Urid daal – exploring vegan protein



Urid daal – exploring vegan protein

My visit to Goa to see my brother has been a perfect time for me to explore and try to cook using different ingredients, especially as my Mum is here with me.

I have been quizzing her about all the herbs, spices and ingredients she used to use to make scrumptious meals when we were growing up. She still cooks the most incredible food; and that's not just me saying it you can ask my friends too! However, like many of us, she had begun to use the ready made packet for convenience and ease! There is nothing wrong with that, as I keep telling, her but I feel like there may be less nutritional value in pre-made packets. She is beginning to see what I mean, because I am showing her the ingredients labels.

I am not vegan and whilst I prefer vegetarian food, I have found that being dairy and wheat intolerant, already limits my choice and being vegetarian added to this makes it impossible for me to eat anywhere other than at home. So I thought I want to explore what options could be available for a vegetarian dairy and wheat and dairy intolerant person. Where would such a person get protein from and what kinds of things could they eat. Surely it must be impossible! Well I am going to find out.

My first quest was for the ingredients to the famous South Indian dish Uthappam. So we start with white Urid daal. Urid daal is a whole black lentil which is used to make Daal Makhani, a classic Punjabi dish which is rich, creamy and delicious. It is normally not eaten for dinner as it is said that it takes longer to digest.
When the daal is split you have two options; one is white with the black husk still in the packet and the other is the plain white daal without the black husk. The later daal is commonly used in South Indian dishes such as Idly, Dosa and Uthappam. These dishes are eaten for breakfast and lunch as well as snacks. The batter is made up of rice and daal, as well as some other ingredients such as fenugreek seeds, which are all allowed to ferment before using. The whole process and the raw ingredients makes for an extremely nutritious food for our gut health as well as protein, fibre and vitamins.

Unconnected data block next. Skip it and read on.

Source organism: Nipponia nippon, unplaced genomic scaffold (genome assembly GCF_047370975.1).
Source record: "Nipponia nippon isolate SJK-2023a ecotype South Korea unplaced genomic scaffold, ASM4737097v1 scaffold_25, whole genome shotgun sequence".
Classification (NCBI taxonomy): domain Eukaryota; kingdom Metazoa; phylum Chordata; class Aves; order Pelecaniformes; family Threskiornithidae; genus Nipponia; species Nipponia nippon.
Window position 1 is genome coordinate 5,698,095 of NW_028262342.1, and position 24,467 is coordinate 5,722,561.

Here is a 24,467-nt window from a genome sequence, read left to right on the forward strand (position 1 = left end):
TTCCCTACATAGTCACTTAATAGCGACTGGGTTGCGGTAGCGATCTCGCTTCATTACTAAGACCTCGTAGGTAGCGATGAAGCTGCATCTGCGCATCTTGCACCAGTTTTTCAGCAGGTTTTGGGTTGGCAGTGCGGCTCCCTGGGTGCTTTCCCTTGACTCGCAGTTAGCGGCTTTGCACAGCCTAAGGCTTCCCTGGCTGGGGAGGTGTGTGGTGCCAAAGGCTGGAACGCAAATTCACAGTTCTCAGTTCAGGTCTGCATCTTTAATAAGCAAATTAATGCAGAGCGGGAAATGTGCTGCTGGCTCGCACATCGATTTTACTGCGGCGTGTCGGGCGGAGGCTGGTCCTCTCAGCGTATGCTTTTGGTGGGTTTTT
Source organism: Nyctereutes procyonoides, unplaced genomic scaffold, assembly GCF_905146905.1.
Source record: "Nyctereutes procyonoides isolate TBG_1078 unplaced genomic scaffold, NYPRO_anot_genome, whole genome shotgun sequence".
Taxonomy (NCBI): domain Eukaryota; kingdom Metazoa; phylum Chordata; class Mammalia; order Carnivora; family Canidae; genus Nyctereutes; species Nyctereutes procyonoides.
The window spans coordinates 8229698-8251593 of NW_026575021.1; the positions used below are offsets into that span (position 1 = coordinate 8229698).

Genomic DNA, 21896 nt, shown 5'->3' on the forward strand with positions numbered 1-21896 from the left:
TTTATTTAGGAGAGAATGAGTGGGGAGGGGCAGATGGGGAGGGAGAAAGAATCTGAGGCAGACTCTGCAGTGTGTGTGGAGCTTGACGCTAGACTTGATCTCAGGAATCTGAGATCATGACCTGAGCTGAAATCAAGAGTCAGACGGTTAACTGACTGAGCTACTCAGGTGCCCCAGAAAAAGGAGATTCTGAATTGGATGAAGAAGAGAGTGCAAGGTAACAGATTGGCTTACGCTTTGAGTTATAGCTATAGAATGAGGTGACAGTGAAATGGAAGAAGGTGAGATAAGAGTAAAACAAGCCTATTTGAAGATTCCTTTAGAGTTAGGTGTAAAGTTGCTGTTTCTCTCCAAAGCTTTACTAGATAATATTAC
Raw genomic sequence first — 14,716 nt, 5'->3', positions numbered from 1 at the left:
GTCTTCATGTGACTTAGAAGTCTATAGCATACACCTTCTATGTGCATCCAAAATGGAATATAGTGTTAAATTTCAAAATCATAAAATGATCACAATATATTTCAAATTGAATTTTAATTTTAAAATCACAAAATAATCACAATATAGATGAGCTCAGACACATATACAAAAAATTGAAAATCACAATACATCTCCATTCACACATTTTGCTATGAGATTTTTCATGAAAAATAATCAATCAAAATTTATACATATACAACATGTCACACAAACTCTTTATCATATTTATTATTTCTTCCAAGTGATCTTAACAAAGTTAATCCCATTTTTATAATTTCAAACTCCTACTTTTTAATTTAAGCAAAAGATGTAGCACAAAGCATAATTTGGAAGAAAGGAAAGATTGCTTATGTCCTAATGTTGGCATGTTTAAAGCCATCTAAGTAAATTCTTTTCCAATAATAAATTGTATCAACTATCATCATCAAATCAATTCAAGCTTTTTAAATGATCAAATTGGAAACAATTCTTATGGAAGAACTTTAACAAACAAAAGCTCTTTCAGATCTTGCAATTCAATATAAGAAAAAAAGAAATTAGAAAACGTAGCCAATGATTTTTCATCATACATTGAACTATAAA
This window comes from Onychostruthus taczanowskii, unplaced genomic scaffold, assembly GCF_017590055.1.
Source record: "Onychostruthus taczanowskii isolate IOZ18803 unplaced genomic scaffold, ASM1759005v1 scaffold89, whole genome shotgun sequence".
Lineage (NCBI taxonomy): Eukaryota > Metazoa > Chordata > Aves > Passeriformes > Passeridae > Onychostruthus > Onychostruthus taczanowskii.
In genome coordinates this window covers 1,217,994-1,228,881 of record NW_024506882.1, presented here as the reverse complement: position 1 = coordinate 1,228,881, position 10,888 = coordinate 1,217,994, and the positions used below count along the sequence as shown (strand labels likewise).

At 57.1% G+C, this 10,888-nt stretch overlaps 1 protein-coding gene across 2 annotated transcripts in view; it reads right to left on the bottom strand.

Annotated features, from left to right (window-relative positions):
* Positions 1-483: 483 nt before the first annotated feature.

The picture shows a vegan wheat free omelette or pancake I made using this mixture. I stuffed it with raw sweet onions, tomatoes and peppers, but you could add anything and even put spinach in the batter. It takes while to a make but once made can be frozen in batches and also stored in the fridge for a day or two. Once I have perfected the recipe I will share it.

Food facts: The whole black lentil has 25g protein per 100g and is rich source vitamin B6, iron, calcium, potassium and magnesium. So you vegans out there - get some of these in your diet to access the proteins your body needs.


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